Roy Morgan appears to have marked the arrival of election season by moving its schedule from fortnightly to weekly federal polling. Unfortunately their sample sizes have suffered as a result, the polls from the last two weeks surveying fewer than 1100 respondents compared with more than 2000 for most Morgan polls from the first half of the year. For this reason the latest finding of a shift to Labor should be treated with caution. The poll shows Labor widening the two-party preferred gap in its favour from 51.5-48.5 (still a winnable position for the Coalition, as Peter Brent of Mumble explains) to 54-46, the Labor primary vote up from 43.5 to 46 per cent with the Coalition down a point to 41.5 per cent. As usual, judgement would best be left reserved until Tuesday’s Newspoll.
Of more specific interest, last weekend various News Limited papers carried a McNair Ingenuity Research poll of just over 200 respondents from each of the Coalition’s five most marginal New South Wales seats. The results would have been disappointing from Labor’s perspective, showing the Coalition well ahead in Paterson (50 per cent to 40, Greens 6 per cent) and with their nose in front in Richmond (47 per cent to 37, Greens 11 per cent), with Labor holding modest leads in Eden-Monaro (45 per cent to 44, Greens 7 per cent), Dobell (47 per cent to 43, Greens 4 per cent) and Parramatta (46 per cent to 42, Greens 6 per cent).
The West Australian’s monthly Westpoll, conducted two weekends ago and published on Monday, was still more encouraging for the Coalition. The poll of 407 respondents produced a 12 per cent "don’t know" figure that was not distributed, but had they gone to the trouble of doing so the results would have been 49 per cent for the Coalition against 40 per cent for Labor. Due to the near-disappearance of One Nation this represents a substantial improvement for both parties on the 2001 election, at which the Coalition polled 42.4 per cent in Western Australia and Labor 37.1. In two-party preferred terms however, it may be roughly calculated as a swing to the Coalition of 1.5 per cent, once again raising concerns about Labor’s hold on Stirling (Jann McFarlane, 1.6 per cent), Hasluck (Sharryn Jackson, 1.8 per cent) and Swan (Kim Wilkie, 2.1 per cent).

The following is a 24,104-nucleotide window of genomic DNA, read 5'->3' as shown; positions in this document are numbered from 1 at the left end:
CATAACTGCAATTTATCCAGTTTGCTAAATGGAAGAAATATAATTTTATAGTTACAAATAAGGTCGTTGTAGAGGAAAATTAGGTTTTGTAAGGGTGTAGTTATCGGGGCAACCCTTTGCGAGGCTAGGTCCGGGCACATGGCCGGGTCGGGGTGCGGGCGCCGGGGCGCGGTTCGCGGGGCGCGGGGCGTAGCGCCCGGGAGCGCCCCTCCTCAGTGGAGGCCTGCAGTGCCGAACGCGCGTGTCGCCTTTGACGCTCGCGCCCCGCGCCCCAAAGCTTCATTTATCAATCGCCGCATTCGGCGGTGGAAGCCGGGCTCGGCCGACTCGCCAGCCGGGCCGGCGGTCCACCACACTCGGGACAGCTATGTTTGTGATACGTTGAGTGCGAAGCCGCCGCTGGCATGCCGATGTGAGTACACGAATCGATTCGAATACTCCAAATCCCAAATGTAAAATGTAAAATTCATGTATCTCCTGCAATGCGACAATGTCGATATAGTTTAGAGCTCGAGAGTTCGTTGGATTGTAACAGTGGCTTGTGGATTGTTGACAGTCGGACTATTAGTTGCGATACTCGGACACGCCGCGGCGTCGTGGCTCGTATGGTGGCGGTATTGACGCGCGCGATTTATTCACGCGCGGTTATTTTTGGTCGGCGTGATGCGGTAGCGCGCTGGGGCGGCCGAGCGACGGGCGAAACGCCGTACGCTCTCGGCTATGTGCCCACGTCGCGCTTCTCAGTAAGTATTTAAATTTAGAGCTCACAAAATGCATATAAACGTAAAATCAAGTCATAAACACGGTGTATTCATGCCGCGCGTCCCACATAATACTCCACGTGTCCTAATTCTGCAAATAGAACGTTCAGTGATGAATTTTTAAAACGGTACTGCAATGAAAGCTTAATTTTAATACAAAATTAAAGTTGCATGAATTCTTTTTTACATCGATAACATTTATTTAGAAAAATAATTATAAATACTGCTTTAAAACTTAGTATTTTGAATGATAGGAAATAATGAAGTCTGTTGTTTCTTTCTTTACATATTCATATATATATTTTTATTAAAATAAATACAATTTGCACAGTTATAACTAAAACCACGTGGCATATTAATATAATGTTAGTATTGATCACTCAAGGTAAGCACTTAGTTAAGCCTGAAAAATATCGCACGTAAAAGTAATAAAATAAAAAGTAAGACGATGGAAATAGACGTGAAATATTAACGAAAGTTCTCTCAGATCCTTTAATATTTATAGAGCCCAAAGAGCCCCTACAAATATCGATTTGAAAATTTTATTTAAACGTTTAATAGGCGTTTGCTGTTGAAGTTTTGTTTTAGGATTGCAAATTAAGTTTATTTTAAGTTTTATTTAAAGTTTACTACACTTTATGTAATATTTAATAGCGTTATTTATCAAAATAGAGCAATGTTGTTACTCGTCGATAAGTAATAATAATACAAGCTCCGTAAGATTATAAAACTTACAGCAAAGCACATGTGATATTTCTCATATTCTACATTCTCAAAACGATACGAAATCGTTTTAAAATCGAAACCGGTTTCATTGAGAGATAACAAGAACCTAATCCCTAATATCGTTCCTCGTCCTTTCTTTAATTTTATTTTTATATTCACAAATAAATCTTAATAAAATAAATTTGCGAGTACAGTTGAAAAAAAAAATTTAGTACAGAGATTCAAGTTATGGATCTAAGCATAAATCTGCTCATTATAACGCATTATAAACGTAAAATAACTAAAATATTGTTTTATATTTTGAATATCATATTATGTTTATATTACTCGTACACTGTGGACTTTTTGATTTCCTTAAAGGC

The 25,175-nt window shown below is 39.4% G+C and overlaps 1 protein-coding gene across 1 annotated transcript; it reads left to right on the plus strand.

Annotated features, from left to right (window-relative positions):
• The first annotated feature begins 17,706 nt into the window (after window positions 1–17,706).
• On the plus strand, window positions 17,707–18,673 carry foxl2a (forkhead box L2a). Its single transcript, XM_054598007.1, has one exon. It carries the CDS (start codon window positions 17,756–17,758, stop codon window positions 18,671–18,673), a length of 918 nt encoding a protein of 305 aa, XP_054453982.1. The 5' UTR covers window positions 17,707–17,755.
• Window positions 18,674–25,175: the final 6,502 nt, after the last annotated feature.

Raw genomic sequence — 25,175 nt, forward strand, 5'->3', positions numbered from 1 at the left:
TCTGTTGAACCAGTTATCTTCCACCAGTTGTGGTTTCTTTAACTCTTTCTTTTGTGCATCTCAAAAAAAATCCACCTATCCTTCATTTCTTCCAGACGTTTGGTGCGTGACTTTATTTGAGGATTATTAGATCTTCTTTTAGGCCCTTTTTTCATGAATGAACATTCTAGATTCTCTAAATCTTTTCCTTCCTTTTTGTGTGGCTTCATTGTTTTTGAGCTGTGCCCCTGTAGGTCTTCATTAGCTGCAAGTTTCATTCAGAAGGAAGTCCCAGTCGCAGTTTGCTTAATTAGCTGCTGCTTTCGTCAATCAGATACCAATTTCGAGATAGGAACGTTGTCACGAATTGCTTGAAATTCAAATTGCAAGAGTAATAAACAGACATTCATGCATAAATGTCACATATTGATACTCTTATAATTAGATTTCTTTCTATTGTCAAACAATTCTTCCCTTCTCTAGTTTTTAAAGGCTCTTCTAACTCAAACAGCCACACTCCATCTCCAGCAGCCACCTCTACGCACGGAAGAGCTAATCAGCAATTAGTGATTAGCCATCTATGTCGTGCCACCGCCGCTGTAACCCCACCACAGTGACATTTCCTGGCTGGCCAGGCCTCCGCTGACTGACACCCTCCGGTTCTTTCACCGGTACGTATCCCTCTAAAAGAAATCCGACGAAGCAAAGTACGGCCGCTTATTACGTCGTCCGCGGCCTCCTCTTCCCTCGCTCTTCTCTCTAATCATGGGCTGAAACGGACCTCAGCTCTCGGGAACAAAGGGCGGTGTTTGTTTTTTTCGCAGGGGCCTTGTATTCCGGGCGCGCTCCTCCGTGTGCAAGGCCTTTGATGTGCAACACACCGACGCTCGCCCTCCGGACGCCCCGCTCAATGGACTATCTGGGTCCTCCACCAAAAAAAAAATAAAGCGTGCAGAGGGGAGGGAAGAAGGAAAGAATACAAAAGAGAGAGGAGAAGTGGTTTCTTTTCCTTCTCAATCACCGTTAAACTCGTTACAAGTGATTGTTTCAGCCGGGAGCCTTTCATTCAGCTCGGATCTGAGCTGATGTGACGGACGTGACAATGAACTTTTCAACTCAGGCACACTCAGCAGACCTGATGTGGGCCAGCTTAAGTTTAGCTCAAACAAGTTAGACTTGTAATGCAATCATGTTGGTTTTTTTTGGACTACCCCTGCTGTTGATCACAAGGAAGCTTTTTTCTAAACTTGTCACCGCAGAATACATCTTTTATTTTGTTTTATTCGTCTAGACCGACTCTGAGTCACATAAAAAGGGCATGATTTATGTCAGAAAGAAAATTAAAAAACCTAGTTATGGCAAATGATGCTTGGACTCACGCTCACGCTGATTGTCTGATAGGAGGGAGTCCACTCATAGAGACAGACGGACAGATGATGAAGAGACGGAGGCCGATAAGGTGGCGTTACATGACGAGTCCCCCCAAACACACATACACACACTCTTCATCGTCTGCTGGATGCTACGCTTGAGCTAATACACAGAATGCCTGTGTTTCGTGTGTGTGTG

As usual, these low-sample polls had the newspapers that commissioned or conducted them reading ludicrous significance into their findings. Interestingly, though probably coincidentally, the tone of the misreporting was uniformly pro-Labor. Perth’s Sunday Times ran the McNair Ingenuity Research polling under the plainly incorrect headline, "Labor up in five key seats" (since their aggregate vote across the five seats was higher than the Coalition’s). Other News Limited reporting gave undue emphasis to rather pointless questions included in the survey regarding the allegations then circulating about the Opposition Leader, which predictably found most respondents affecting not to care. The West Australian’s reporting of its Westpoll findings struck a similar note, the headline reading "Emotional Latham plea wins support", the basis for which was that Labor had improved on the previous month’s poll at which they slumped eight points for no readily apparent reason. The only plausible explanation for this was a dud sample. Labor’s real hope for better things in the West came after the poll was published, with the return to the front-bench of local hero Kim Beazley on Wednesday.